The 9/11 Generation: Life in the Surveillance State

December 5, 2016 nyupressblog 0

—Sunaina Marr Maira
Since the attacks of 9/11, the banner of national security has led to intense monitoring of the politics of Muslim and Arab Americans. Young people from these communities have come of age in a time when the question of political engagement is both urgent and fraught.

Can the ‘Good’ Muslim Trump Islamophobia?

August 25, 2016 nyupressblog 0

—Sunaina Maira
The “9/11 generation” has come of age in the era of an entrenched binary of the “good” (moderate, patriotic, law-abiding) versus “bad” (radical, militant, anti-American) Muslim. Yet this script is flipped by youth who are challenging the policing of black and brown youth and policies of surveillance, incarceration, and counterterrorism and engaging in cross-racial solidarity.

The Adopted Diaspora’s Return to Korea

August 16, 2016 nyupressblog 0

—Catherine Ceniza Choy
South Korea plays a central role in the history of international and transracial adoption. What happens when the adopted Korean diaspora returns to the homeland beyond a temporary visit? And what might artistic production by and about Korean international adoptees who have returned to live in Korea say about the history and contemporary state of international adoption?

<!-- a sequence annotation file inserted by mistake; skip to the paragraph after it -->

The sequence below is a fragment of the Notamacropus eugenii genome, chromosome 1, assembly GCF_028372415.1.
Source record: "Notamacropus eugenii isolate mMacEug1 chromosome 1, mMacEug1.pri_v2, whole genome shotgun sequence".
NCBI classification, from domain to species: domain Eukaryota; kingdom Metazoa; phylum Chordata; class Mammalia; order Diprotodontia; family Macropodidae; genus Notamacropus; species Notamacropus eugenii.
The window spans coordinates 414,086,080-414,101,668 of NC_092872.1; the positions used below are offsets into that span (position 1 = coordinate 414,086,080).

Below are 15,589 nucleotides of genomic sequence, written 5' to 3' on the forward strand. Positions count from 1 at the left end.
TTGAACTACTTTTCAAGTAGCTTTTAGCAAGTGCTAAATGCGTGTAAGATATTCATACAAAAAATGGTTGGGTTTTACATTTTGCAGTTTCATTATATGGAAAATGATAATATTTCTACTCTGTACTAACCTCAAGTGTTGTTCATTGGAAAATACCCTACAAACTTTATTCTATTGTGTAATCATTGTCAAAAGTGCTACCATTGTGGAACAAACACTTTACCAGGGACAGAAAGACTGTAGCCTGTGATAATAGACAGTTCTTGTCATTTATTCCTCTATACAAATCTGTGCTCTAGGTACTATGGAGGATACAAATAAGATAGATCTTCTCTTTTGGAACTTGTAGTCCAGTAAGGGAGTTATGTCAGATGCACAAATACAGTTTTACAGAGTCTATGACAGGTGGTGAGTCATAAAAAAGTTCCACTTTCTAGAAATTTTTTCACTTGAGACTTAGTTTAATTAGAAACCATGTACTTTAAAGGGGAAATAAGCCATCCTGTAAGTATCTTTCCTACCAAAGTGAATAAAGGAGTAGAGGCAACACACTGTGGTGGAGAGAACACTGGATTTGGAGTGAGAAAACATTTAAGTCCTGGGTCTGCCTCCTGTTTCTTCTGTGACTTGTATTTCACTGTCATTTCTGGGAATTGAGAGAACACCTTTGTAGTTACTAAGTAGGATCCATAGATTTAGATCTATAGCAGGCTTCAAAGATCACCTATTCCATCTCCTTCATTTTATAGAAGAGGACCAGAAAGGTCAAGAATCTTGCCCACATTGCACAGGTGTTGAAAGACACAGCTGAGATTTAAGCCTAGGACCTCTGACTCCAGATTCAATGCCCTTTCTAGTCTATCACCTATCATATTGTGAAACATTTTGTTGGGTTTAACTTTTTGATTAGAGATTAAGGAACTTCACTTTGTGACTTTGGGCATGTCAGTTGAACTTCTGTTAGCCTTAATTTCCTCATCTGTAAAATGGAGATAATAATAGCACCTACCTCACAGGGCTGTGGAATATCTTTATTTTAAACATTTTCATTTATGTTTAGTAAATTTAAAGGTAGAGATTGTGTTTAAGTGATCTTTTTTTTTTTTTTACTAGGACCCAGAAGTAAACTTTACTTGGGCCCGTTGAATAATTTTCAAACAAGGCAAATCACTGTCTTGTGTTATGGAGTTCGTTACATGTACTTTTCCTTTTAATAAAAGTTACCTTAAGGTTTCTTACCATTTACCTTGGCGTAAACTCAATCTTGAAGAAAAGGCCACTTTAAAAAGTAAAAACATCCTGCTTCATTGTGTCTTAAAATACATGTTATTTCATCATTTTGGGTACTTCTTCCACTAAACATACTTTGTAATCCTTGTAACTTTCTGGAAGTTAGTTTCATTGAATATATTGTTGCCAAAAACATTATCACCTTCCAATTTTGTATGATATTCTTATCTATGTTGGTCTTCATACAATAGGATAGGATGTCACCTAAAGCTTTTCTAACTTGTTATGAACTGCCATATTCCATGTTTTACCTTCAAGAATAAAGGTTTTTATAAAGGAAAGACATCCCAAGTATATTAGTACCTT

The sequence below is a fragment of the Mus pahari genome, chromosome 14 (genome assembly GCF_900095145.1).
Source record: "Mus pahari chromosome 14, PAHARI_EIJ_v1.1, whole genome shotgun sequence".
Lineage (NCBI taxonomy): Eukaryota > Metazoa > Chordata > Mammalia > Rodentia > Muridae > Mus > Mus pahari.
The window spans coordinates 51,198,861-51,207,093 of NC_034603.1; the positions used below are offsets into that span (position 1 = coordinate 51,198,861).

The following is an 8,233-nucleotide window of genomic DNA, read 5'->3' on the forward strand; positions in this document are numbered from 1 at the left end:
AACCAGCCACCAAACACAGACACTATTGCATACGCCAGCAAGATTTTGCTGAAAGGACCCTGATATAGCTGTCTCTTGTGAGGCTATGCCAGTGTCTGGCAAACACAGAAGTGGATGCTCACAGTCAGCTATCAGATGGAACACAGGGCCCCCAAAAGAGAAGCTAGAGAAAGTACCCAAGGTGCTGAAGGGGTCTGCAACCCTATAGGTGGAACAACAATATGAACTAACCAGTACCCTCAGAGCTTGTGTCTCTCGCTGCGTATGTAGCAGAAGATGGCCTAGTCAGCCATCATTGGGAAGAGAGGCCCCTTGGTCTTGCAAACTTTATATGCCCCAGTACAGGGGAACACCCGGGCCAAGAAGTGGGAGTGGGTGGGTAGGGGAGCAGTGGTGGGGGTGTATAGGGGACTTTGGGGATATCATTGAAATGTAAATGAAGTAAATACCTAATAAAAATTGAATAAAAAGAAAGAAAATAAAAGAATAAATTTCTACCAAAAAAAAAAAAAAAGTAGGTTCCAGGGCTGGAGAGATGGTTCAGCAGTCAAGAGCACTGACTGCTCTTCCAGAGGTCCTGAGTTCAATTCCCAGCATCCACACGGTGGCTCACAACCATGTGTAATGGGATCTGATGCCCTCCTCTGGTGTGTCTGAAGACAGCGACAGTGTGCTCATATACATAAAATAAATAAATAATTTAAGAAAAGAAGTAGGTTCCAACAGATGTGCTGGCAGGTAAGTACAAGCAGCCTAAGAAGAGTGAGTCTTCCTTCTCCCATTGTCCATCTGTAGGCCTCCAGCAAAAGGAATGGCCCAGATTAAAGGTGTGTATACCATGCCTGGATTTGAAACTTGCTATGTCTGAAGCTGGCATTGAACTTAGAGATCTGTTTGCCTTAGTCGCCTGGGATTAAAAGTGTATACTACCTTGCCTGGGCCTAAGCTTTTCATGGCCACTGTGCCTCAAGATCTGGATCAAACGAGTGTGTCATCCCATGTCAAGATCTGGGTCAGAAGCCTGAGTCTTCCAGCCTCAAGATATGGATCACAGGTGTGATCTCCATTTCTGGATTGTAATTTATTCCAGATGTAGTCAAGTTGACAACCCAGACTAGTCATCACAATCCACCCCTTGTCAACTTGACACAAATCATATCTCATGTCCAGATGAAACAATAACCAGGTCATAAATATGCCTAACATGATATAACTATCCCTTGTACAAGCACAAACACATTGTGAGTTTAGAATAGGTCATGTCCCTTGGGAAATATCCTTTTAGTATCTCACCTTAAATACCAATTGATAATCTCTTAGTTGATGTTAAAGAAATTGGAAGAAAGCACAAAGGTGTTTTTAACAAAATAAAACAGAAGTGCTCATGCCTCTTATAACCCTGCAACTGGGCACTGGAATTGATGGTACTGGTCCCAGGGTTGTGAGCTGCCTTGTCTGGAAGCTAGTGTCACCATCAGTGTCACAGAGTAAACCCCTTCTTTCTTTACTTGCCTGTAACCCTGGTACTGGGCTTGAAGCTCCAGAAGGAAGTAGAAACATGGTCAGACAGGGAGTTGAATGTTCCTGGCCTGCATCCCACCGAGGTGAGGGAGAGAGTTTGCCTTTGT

Stop forgetting Filipino Americans

April 20, 2016 nyupressblog 1

—Anthony C. Ocampo
The New York Times featured the op-doc “Conversation With Asian-Americans on Race”. It included Asian Americans of different ethnicities and religions testifying about the impact of race on their lives, however, no Filipinos were featured, even though they are the second-largest Asian American group in the country.

Adoption History and Women’s History Month

March 25, 2016 nyupressblog 0

—Catherine Ceniza Choy
While Women’s History Month encourages us to recognize the individual achievements of pioneering women in various fields, that recognition should not be an end in itself. It would, and should, take far more than a month to find, reclaim, and remember women’s histories that have not yet been canonized.

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